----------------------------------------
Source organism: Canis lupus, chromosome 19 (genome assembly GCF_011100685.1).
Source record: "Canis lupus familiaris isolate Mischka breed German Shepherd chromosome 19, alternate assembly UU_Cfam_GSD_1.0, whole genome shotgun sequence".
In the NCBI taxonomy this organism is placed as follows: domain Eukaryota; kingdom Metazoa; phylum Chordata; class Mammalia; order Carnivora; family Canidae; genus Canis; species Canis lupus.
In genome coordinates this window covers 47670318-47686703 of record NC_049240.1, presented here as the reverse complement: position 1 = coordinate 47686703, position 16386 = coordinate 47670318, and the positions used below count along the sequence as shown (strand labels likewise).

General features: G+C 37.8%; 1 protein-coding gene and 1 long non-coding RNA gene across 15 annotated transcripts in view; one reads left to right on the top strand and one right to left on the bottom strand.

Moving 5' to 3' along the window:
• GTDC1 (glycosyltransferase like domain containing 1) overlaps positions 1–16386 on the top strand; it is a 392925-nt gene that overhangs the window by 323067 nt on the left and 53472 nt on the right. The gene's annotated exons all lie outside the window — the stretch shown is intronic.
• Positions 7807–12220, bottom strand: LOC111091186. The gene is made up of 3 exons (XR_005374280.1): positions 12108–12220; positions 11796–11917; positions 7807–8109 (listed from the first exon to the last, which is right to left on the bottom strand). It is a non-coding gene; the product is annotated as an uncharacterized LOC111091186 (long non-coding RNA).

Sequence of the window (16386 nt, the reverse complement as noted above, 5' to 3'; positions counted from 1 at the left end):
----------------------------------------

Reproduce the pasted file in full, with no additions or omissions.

Source organism: Canis lupus, chromosome 19 (genome assembly GCF_011100685.1).
Source record: "Canis lupus familiaris isolate Mischka breed German Shepherd chromosome 19, alternate assembly UU_Cfam_GSD_1.0, whole genome shotgun sequence".
In the NCBI taxonomy this organism is placed as follows: domain Eukaryota; kingdom Metazoa; phylum Chordata; class Mammalia; order Carnivora; family Canidae; genus Canis; species Canis lupus.
In genome coordinates this window covers 47670318-47686703 of record NC_049240.1, presented here as the reverse complement: position 1 = coordinate 47686703, position 16386 = coordinate 47670318, and the positions used below count along the sequence as shown (strand labels likewise).

General features: G+C 37.8%; 1 protein-coding gene and 1 long non-coding RNA gene across 15 annotated transcripts in view; one reads left to right on the top strand and one right to left on the bottom strand.

Moving 5' to 3' along the window:
• GTDC1 (glycosyltransferase like domain containing 1) overlaps positions 1–16386 on the top strand; it is a 392925-nt gene that overhangs the window by 323067 nt on the left and 53472 nt on the right. The gene's annotated exons all lie outside the window — the stretch shown is intronic.
• Positions 7807–12220, bottom strand: LOC111091186. The gene is made up of 3 exons (XR_005374280.1): positions 12108–12220; positions 11796–11917; positions 7807–8109 (listed from the first exon to the last, which is right to left on the bottom strand). It is a non-coding gene; the product is annotated as an uncharacterized LOC111091186 (long non-coding RNA).

Sequence of the window (16386 nt, the reverse complement as noted above, 5' to 3'; positions counted from 1 at the left end):